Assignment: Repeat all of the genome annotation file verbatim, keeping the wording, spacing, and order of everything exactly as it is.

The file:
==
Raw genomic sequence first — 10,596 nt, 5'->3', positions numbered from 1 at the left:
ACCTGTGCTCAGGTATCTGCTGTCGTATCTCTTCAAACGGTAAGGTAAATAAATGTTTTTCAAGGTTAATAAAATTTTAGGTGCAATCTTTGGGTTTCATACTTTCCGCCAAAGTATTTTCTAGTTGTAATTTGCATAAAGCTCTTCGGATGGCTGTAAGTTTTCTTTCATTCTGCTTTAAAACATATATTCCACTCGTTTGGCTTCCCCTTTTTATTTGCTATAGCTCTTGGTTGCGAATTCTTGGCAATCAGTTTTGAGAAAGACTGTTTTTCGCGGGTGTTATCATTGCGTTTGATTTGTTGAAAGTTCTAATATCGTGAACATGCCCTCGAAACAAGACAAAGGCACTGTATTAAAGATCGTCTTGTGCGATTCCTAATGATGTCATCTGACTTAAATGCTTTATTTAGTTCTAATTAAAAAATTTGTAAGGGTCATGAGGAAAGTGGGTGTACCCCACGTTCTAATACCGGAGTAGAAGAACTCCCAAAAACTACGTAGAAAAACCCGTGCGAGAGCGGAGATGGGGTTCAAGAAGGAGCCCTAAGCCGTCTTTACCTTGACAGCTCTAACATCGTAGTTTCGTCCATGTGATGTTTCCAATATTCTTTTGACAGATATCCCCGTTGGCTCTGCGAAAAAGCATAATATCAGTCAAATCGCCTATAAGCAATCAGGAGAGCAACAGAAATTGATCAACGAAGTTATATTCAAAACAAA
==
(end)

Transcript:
Raw genomic sequence first — 10,596 nt, 5'->3', positions numbered from 1 at the left:
ACCTGTGCTCAGGTATCTGCTGTCGTATCTCTTCAAACGGTAAGGTAAATAAATGTTTTTCAAGGTTAATAAAATTTTAGGTGCAATCTTTGGGTTTCATACTTTCCGCCAAAGTATTTTCTAGTTGTAATTTGCATAAAGCTCTTCGGATGGCTGTAAGTTTTCTTTCATTCTGCTTTAAAACATATATTCCACTCGTTTGGCTTCCCCTTTTTATTTGCTATAGCTCTTGGTTGCGAATTCTTGGCAATCAGTTTTGAGAAAGACTGTTTTTCGCGGGTGTTATCATTGCGTTTGATTTGTTGAAAGTTCTAATATCGTGAACATGCCCTCGAAACAAGACAAAGGCACTGTATTAAAGATCGTCTTGTGCGATTCCTAATGATGTCATCTGACTTAAATGCTTTATTTAGTTCTAATTAAAAAATTTGTAAGGGTCATGAGGAAAGTGGGTGTACCCCACGTTCTAATACCGGAGTAGAAGAACTCCCAAAAACTACGTAGAAAAACCCGTGCGAGAGCGGAGATGGGGTTCAAGAAGGAGCCCTAAGCCGTCTTTACCTTGACAGCTCTAACATCGTAGTTTCGTCCATGTGATGTTTCCAATATTCTTTTGACAGATATCCCCGTTGGCTCTGCGAAAAAGCATAATATCAGTCAAATCGCCTATAAGCAATCAGGAGAGCAACAGAAATTGATCAACGAAGTTATATTCAAAACAAA